We take a science-based approach to our business’s sustainability. That’s why our study sees our farms run 50% conventionally and 50% regeneratively; to make sure we can accurately compare the two systems.
When quantifying the difference between the approaches, we need to allow for seasonal variations. So we’re taking the average of the last four seasons’ base-line figures on production, profit, and environment. In doing so, we aim to give New Zealand’s dairy farming community realistic and unbiased data on regenerative farming. So they can make an informed decision about whether to adopt a regenerative approach.
Farm by farm breakdown
Our support block, Hinterlands, has already been converted to 100% regenerative.
Clareview is transitioning to a regenerative system. To limit variability, Clareview will be run 50% regenerative and 50% conventional for two seasons. 50% of the grazed area has been converted so far. We’re running two herds – one regenerative, one conventional – each on their respective type of pasture. By 2022-2023, the farm will have transitioned to 100% regenerative.
Like Clareview, Longfield is also currently transitioning. For the 2021-2022 and 2022-2023 seasons, 50% will be regenerative and 50% conventional. As of 2023-2024, the farm will be operating at 100% regenerative.
EMILIUS & JACAWANDA
As a benchmark, Emilius and Jacawanda will continue to be run on a conventional system.
We’re also actively investigating how to reduce our wintering footprint, and we bought Noremac specifically to help us do this. In 2021, cows began wintering on Normac, and 203 ha were converted into a dryland regenerative dairy unit. Eventually, Noremac will fully transition into an irrigated regenerative support block for wintering dry cows and young stock.
Align Regen Transition Methodology
Terminate Ryegrass Paddocks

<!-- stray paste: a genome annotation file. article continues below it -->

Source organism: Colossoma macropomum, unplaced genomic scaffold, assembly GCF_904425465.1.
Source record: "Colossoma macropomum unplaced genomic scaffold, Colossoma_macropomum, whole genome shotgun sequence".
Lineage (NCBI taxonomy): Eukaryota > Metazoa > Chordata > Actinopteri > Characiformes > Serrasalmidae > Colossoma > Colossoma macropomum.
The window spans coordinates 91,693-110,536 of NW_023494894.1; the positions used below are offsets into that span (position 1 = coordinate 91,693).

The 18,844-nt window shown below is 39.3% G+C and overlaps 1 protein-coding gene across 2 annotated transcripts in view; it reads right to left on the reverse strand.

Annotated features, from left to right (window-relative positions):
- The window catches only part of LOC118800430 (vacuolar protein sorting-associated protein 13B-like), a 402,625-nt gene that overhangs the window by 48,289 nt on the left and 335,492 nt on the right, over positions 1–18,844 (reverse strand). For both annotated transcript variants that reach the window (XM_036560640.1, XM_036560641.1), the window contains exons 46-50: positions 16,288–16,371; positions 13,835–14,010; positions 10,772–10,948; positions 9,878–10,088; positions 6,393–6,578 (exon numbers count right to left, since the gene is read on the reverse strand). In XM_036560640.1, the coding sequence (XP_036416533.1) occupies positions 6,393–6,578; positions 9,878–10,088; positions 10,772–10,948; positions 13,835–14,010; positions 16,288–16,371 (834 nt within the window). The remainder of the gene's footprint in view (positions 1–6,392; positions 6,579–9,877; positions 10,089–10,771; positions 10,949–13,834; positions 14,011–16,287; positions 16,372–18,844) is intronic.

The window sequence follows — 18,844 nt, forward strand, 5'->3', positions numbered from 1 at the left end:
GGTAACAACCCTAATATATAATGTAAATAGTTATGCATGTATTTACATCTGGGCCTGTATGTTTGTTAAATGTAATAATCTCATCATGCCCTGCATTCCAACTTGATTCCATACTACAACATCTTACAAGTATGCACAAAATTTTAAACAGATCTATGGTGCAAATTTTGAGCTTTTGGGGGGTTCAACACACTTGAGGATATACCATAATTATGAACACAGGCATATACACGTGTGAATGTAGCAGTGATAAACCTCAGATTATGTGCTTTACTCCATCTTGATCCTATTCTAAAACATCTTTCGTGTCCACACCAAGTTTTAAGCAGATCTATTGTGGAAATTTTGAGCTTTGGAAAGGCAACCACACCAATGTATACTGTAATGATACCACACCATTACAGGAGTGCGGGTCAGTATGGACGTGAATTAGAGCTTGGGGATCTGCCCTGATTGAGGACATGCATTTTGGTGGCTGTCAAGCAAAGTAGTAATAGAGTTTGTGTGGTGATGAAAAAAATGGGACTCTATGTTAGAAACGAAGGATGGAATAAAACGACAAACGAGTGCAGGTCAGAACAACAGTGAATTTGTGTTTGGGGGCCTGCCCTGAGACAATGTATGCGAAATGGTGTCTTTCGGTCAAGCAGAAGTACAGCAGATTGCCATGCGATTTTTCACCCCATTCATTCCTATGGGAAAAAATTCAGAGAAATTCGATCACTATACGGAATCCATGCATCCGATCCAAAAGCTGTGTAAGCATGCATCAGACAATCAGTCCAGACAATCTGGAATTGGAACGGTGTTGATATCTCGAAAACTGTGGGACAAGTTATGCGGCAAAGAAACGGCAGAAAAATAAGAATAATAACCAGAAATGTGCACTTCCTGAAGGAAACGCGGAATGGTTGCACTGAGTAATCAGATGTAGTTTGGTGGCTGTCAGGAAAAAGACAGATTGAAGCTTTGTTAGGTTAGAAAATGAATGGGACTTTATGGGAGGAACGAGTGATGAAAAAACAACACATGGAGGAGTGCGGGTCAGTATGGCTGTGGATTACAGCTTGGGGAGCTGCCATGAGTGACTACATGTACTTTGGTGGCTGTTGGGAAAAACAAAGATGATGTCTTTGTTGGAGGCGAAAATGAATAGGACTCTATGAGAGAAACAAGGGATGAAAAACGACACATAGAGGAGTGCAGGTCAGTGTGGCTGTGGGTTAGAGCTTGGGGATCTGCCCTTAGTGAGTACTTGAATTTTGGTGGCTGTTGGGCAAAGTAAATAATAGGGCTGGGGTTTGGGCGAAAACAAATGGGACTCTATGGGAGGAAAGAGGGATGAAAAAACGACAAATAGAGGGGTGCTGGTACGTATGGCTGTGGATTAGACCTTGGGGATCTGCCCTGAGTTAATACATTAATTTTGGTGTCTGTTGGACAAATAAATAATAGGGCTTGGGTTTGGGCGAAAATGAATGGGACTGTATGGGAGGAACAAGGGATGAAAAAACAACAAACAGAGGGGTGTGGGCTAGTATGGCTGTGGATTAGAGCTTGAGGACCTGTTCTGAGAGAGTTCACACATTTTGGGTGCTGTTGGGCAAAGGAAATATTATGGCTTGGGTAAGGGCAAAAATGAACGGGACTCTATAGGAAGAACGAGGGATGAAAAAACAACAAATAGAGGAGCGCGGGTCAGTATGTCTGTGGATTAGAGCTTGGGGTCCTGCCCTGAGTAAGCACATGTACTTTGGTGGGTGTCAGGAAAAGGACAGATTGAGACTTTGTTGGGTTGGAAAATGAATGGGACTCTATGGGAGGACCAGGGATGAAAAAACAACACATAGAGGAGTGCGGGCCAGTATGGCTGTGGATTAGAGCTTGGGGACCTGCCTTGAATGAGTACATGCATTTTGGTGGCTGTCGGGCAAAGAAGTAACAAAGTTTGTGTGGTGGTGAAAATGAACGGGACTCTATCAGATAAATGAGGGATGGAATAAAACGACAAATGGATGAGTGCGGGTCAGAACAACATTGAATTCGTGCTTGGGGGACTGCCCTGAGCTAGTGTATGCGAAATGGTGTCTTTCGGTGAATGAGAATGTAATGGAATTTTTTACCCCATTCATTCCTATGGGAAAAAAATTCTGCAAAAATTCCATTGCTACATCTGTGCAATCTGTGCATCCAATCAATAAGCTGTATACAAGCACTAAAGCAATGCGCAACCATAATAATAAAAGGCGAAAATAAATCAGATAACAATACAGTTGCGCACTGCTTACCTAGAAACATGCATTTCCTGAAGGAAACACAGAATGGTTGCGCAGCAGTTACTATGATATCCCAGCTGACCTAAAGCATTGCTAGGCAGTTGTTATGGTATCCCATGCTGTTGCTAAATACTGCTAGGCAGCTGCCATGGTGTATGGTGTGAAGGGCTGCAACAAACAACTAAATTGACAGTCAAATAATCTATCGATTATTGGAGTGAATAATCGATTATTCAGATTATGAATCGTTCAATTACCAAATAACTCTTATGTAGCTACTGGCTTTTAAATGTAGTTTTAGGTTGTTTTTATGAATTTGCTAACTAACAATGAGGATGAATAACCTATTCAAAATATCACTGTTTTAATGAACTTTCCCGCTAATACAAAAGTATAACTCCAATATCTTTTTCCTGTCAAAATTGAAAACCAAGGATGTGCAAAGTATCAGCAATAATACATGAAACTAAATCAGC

Ryegrass/white clover terminated with 3-4 L of glyphosate (depending on weed pressure), 1 L/ha of Fulvic acid, 10L/ha of EM, 10 L/ha of fish fertiliser and 100 L/ha of water to buffer impact of glyphosate on soil biology.
Annual Set Up Crops
If paddock needs remediation (pugging or compaction issues) direct drill diverse annual set up crop (17-21 species) at 5-7 inch spacing, (the tighter the better) typically in Oct or Nov but later in summer is effective. This will help stimulate soil biology and the different root lengths will break up the soil and help to mobilise nutrients.
Crop reaches maturity at varying stages but depending on sowing date, after approximately 100 days, or 10 TDM is an ideal time to commence grazing.
Grazed by stock for 2 hrs/day with target utilisation of 6 TDM with the remainder trampled into the soil.
Provides stock 4-5 kg DM/cow/day and allows the round length to be extended.
Diverse Perennial Mix
Immediately after grazing the set-up crop, sow a diverse perennial pasture mix (15+ species) with either cross slot or direct drill depending on slash/crop content remaining.
If no set up crop is required, you can go directly into the perennial mix. This has the benefit of not taking a paddock out of rotation for the additional 4-month period that occurs with the annual mix.
Grazing Diverse Perennial Mix
Graze paddock at 4500-5000 kgDM/ha with a target residual of 2000-2500 kgDM/ha.
We top if required for quality but still leaving target residual.